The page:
Projects allow you to manage many different applications and services under one organization. Each project has its own environments and features. All members of the owning organization are automatically granted access to the project. Additionally, you can grant access for people directly to one or more projects.


Environments allow you to model your development lifecycle and vary feature enablement depending on where the code is executed (e.g. from local development to staging to production). Production and development environments are automatically created for each project, but you are free to add any others as needed.

All feature enablements are scoped to environment, but by default mirror production. This means that if a feature is enabled in production, it is enabled in all environments, unless that environment has explicitly overridden it (e.g. disabled in production, but enabled in local development for engineers).

API Tokens

Each environment can have one or more API tokens as well, allowing for rotation without impacting currently in use tokens. You can generate a new token, update your application configuration to the new token, and archive the old token to rotate the token.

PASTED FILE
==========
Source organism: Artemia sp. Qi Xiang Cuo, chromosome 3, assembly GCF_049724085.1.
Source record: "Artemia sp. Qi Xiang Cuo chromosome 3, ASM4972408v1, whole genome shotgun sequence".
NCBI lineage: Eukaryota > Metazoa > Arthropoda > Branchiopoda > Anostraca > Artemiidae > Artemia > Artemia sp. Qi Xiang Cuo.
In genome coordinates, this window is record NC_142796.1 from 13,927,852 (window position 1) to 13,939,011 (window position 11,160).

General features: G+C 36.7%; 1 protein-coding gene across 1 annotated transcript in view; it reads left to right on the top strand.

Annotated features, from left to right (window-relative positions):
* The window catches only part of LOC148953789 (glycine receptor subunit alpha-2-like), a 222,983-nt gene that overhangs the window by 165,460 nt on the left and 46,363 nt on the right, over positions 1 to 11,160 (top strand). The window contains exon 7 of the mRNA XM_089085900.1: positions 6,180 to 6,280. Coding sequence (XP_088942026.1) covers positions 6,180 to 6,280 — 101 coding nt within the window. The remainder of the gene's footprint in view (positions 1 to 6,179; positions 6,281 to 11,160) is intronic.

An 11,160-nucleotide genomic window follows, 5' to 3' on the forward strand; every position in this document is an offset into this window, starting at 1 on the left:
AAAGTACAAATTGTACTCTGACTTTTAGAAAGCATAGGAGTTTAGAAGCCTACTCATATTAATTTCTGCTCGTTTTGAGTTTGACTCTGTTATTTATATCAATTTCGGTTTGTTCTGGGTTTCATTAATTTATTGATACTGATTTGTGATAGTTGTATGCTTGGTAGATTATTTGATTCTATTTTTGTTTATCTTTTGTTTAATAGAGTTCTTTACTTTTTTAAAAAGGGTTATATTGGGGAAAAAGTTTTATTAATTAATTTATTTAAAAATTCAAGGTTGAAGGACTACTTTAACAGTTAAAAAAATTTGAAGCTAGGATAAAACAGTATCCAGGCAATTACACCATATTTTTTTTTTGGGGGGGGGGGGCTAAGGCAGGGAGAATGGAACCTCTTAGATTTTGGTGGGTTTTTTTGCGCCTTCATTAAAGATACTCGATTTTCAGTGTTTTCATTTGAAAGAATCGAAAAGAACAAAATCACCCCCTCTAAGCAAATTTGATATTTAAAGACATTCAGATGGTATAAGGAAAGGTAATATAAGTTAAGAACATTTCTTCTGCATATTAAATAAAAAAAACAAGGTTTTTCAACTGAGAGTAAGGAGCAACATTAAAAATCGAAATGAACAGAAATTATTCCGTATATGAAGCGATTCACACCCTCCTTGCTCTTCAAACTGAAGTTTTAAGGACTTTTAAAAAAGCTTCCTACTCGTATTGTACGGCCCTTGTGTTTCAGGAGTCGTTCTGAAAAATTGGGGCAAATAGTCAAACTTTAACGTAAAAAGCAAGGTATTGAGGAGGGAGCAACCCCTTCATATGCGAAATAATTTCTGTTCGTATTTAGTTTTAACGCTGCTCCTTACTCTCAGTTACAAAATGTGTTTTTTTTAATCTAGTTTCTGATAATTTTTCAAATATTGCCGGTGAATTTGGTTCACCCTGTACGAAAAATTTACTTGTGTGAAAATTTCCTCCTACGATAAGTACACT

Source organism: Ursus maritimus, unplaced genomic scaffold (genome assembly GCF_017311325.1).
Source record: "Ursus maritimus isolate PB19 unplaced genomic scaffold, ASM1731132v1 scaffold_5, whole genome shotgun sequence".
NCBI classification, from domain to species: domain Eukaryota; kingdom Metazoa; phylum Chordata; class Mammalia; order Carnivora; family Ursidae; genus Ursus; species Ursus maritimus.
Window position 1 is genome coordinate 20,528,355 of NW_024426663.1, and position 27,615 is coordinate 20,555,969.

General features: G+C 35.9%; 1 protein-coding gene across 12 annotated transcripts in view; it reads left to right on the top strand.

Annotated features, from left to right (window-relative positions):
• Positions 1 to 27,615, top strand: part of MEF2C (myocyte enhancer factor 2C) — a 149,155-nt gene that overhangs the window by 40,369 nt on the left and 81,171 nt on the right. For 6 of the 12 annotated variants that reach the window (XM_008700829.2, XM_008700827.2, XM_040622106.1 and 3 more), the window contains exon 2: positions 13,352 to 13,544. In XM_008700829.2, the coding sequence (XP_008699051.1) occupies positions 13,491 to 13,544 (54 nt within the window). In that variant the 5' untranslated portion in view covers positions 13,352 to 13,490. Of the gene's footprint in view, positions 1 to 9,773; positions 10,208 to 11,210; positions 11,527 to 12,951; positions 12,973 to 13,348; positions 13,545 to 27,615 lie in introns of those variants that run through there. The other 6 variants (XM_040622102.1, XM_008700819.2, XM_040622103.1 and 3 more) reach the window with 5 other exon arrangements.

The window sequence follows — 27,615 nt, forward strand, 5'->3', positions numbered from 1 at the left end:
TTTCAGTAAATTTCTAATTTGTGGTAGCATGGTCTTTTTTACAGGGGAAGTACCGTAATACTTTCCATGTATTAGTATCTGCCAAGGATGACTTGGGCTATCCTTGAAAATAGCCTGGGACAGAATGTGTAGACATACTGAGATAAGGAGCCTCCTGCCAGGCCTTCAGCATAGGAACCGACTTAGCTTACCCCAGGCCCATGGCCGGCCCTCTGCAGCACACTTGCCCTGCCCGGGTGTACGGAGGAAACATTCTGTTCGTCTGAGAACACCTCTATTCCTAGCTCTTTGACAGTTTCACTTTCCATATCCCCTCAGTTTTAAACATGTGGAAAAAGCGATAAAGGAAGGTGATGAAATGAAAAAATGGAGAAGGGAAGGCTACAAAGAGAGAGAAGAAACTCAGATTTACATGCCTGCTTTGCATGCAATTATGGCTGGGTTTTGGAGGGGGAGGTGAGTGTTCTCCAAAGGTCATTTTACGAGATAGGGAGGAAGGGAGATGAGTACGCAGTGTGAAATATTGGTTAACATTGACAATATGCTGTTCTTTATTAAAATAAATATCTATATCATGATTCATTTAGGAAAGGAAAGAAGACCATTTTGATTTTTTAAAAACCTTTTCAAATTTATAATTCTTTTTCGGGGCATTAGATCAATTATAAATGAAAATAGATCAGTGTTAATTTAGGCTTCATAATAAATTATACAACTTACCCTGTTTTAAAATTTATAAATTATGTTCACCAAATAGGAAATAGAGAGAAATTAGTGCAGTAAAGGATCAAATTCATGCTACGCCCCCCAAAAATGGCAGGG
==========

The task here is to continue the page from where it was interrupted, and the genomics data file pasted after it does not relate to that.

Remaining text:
Features are the heart of Flipper Cloud. They allow you to control code execution based on a few different types of enablement.

1. Boolean

All on or all off. Think top level things like :stats, :search, :logging, etc. Also, an easy way to release a new feature, as once a feature is boolean enabled it is on for every situation.

Boolean Example
user = User.find(...) Flipper.enabled?(:search) # false Flipper.enabled?(:search, user) # false Flipper.enable(:search) Flipper.enabled?(:search) # true Flipper.enabled?(:search, user) # true

2. Group

Turn on feature based on the return value of block. Super flexible way to turn on a feature for multiple things (users, people, accounts, etc.) as long as the thing returns true when passed to the block.